California Man Arraigned on Federal Sex Trafficking Charge in New Mexico
Prosecution Brought under Project Safe Childhood
ALBUQUERQUE – Cordny Henry, 29, of Oakland, Calif., was arraigned this morning in federal court in Albuquerque, N.M., on a superseding indictment charging him with a sex trafficking charge. Henry entered a not guilty plea to the superseding indictment. Henry’s co-defendant, Juanita Williams, 27, of Pittsburg, Calif., previously entered a not guilty plea to the superseding indictment on May 2, 2016.
The superseding indictment, which was filed on April 26, 2016, charges Henry and Williams with commercial sex trafficking. It alleges that Henry and Williams used force, threats of force and coercion to cause a minor child to engage in a commercial sex act. According to the superseding indictment, Henry and Williams committed the crime in Bernalillo County, N.M., and elsewhere between Sept 2, 2015 and Sept. 12, 2015. The superseding indictment modified an earlier filed indictment against Williams by adding Henry as a defendant.
According to court filings, the Bernalillo County Sheriff’s Office initiated the investigation leading to the charge in the superseding indictment in mid-Sept. 2015, after the victim, who was then in California, contacted a local detective and reported that she had been the victim of sexual abuse. The investigation revealed that the victim, who was then 13-years-old, allegedly had been trafficked for sex by Henry during the first two weeks of Sept. 2015. Williams allegedly was identified as Henry’s accomplice. Henry and Williams allegedly forced the victim to earn a minimum of $500 per day by engaging in sex with customers, and Henry allegedly kept the money generated by prostituting the victim. Henry and Williams allegedly forced the victim to engage in commercial sex acts in Albuquerque and then transported her to Los Angeles, Calif., where the criminal activity continued.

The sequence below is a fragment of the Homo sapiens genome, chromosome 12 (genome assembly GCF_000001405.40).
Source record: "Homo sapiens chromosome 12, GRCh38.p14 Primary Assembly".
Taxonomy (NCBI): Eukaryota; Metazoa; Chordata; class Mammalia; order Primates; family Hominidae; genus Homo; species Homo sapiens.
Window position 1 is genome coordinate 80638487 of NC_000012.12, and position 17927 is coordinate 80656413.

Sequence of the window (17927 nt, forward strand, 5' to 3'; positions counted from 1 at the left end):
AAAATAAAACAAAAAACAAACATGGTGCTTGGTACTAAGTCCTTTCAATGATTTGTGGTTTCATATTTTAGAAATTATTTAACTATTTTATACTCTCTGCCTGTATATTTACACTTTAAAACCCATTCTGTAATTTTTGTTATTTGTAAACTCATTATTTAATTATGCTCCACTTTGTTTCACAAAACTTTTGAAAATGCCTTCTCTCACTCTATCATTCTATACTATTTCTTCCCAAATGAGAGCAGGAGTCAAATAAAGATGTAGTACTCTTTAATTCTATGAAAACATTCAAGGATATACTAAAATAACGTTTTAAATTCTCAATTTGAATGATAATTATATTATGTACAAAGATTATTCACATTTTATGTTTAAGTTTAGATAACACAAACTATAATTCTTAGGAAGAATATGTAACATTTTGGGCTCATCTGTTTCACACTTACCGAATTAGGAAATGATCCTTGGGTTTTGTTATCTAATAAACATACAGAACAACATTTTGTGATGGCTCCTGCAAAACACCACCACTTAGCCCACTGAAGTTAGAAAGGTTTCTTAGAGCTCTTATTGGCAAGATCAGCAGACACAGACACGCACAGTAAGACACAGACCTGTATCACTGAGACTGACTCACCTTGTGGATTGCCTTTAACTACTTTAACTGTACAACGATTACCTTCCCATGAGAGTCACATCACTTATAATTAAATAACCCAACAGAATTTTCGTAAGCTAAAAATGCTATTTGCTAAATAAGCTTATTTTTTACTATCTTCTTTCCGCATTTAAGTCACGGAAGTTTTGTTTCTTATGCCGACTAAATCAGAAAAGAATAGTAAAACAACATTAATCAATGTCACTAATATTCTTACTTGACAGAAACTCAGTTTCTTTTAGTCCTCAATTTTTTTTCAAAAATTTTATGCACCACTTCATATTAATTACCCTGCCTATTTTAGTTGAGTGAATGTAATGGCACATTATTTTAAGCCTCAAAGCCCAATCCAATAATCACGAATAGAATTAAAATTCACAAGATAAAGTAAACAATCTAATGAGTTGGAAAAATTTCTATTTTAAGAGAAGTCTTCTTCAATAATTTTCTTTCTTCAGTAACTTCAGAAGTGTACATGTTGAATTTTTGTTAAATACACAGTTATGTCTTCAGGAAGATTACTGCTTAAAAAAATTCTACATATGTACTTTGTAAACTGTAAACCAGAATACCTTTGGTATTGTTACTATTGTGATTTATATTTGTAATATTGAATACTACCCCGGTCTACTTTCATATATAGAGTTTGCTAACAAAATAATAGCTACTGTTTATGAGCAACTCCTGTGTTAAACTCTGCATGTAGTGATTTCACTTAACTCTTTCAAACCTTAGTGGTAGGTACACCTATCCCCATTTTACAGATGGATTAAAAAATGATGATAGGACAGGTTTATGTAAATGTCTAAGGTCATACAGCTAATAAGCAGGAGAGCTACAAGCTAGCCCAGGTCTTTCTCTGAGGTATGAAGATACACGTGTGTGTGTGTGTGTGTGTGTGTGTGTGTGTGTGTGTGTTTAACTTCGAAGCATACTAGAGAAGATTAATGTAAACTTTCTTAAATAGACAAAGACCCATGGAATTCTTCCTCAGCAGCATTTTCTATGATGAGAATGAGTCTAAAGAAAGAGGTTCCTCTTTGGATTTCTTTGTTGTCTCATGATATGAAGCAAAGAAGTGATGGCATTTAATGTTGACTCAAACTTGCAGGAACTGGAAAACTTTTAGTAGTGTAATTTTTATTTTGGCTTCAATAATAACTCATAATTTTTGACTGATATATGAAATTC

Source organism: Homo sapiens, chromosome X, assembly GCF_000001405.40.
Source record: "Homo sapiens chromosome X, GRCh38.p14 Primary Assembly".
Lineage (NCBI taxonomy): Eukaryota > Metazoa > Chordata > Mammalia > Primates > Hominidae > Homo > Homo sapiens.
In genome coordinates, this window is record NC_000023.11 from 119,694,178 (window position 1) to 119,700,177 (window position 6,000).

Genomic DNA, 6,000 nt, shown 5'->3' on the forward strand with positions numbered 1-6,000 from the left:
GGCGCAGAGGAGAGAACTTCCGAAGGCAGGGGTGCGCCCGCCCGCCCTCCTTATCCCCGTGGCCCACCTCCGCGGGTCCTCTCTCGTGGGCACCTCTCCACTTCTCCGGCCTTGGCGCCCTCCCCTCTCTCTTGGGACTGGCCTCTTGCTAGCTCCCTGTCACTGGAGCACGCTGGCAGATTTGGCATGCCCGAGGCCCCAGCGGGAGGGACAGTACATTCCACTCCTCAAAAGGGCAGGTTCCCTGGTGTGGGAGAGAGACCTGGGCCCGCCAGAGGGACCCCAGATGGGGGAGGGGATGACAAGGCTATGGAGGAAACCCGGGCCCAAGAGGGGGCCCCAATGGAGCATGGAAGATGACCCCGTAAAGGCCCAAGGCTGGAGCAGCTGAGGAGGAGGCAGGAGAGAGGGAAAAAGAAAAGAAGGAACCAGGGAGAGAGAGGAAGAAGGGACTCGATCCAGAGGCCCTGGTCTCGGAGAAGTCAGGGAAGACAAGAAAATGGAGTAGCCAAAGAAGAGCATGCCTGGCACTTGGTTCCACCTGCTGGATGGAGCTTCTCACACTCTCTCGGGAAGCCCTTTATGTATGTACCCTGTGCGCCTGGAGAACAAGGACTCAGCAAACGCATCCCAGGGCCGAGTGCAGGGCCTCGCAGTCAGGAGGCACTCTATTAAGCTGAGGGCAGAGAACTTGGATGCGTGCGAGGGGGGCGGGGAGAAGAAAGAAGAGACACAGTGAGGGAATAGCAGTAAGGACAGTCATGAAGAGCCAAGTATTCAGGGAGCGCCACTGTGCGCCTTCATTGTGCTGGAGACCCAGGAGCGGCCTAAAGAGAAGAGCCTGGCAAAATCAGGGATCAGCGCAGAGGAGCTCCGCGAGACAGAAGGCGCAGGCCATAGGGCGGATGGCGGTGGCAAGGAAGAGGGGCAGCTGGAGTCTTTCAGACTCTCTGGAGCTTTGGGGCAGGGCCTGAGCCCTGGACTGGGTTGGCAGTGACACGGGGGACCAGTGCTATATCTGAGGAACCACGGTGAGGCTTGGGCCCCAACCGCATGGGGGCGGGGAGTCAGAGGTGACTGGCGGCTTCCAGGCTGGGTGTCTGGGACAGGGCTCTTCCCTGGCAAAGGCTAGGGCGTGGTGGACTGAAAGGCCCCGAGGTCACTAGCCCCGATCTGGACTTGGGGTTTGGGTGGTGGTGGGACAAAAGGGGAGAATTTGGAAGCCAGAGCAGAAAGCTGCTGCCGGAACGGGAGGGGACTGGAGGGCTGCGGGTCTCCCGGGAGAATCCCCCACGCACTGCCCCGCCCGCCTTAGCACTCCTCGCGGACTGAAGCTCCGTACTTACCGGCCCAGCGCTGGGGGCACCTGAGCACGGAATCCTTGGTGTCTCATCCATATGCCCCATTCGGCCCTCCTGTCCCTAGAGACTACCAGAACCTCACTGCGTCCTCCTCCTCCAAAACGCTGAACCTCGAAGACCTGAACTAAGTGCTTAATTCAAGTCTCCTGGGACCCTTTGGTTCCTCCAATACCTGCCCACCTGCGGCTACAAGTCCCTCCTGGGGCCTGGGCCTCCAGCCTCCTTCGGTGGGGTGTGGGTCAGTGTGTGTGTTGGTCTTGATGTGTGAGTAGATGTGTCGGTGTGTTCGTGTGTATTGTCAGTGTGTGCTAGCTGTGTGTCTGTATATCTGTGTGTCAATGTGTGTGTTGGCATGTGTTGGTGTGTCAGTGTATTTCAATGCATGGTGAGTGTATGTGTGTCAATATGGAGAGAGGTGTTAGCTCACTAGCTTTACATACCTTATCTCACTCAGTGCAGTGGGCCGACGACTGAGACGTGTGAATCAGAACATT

Charges initially were filed against Henry and Williams in March 2016, after the investigation identified them as the individuals who trafficked the victim. Williams was arrested on March 15, 2016 and Henry was arrested on April 8, 2016. Both remain in custody pending trial, which has yet to be scheduled.
If convicted of the crime charged in the superseding indictment, Henry and Williams each face a statutory mandatory minimum penalty of 15 years and a maximum penalty of life in prison. Charges in indictments and criminal complaints are merely accusations and defendants are presumed innocent unless found guilty beyond a reasonable doubt.
This case was investigated by the Albuquerque office of the FBI and the Bernalillo County Sheriff’s Office. Assistant U.S. Attorney Sarah Mease is prosecuting the case as part of Project Safe Childhood, a nationwide initiative launched in May 2006 by the Department of Justice (DOJ) to combat the growing epidemic of child sexual exploitation and abuse. Led by United States Attorneys’ Offices and DOJ’s Criminal Division’s Child Exploitation and Obscenity Section, Project Safe Childhood marshals federal, state and local resources to better locate, apprehend and prosecute individuals who exploit children via the Internet, as well as to identify and rescue victims. For more information about Project Safe Childhood, please visit http://www.justice.gov/psc/.